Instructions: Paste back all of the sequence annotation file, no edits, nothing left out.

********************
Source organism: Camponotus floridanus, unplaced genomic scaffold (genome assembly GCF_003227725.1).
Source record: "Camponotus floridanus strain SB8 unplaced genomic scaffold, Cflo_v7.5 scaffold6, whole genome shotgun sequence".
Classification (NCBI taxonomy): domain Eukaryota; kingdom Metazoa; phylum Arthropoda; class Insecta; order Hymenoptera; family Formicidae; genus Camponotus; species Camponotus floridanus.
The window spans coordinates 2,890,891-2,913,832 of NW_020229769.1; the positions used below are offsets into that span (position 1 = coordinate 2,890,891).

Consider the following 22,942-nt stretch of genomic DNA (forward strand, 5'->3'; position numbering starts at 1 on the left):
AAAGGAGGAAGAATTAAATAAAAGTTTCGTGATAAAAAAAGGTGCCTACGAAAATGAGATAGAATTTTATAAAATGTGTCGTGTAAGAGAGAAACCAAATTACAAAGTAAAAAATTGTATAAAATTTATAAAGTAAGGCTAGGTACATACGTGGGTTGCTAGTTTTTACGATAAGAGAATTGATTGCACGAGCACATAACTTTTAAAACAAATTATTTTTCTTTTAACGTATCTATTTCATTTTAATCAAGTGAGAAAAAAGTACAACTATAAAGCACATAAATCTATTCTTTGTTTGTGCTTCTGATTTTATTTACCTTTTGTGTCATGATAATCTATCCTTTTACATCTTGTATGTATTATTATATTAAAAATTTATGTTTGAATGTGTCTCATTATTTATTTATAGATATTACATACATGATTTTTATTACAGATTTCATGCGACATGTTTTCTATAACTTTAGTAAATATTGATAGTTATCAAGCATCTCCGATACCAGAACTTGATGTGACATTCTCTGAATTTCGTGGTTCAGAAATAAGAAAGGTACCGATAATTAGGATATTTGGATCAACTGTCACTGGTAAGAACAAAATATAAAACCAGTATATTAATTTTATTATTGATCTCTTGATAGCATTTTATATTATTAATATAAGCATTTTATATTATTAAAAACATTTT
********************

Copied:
Source organism: Camponotus floridanus, unplaced genomic scaffold (genome assembly GCF_003227725.1).
Source record: "Camponotus floridanus strain SB8 unplaced genomic scaffold, Cflo_v7.5 scaffold6, whole genome shotgun sequence".
Classification (NCBI taxonomy): domain Eukaryota; kingdom Metazoa; phylum Arthropoda; class Insecta; order Hymenoptera; family Formicidae; genus Camponotus; species Camponotus floridanus.
The window spans coordinates 2,890,891-2,913,832 of NW_020229769.1; the positions used below are offsets into that span (position 1 = coordinate 2,890,891).

Consider the following 22,942-nt stretch of genomic DNA (forward strand, 5'->3'; position numbering starts at 1 on the left):
AAAGGAGGAAGAATTAAATAAAAGTTTCGTGATAAAAAAAGGTGCCTACGAAAATGAGATAGAATTTTATAAAATGTGTCGTGTAAGAGAGAAACCAAATTACAAAGTAAAAAATTGTATAAAATTTATAAAGTAAGGCTAGGTACATACGTGGGTTGCTAGTTTTTACGATAAGAGAATTGATTGCACGAGCACATAACTTTTAAAACAAATTATTTTTCTTTTAACGTATCTATTTCATTTTAATCAAGTGAGAAAAAAGTACAACTATAAAGCACATAAATCTATTCTTTGTTTGTGCTTCTGATTTTATTTACCTTTTGTGTCATGATAATCTATCCTTTTACATCTTGTATGTATTATTATATTAAAAATTTATGTTTGAATGTGTCTCATTATTTATTTATAGATATTACATACATGATTTTTATTACAGATTTCATGCGACATGTTTTCTATAACTTTAGTAAATATTGATAGTTATCAAGCATCTCCGATACCAGAACTTGATGTGACATTCTCTGAATTTCGTGGTTCAGAAATAAGAAAGGTACCGATAATTAGGATATTTGGATCAACTGTCACTGGTAAGAACAAAATATAAAACCAGTATATTAATTTTATTATTGATCTCTTGATAGCATTTTATATTATTAATATAAGCATTTTATATTATTAAAAACATTTT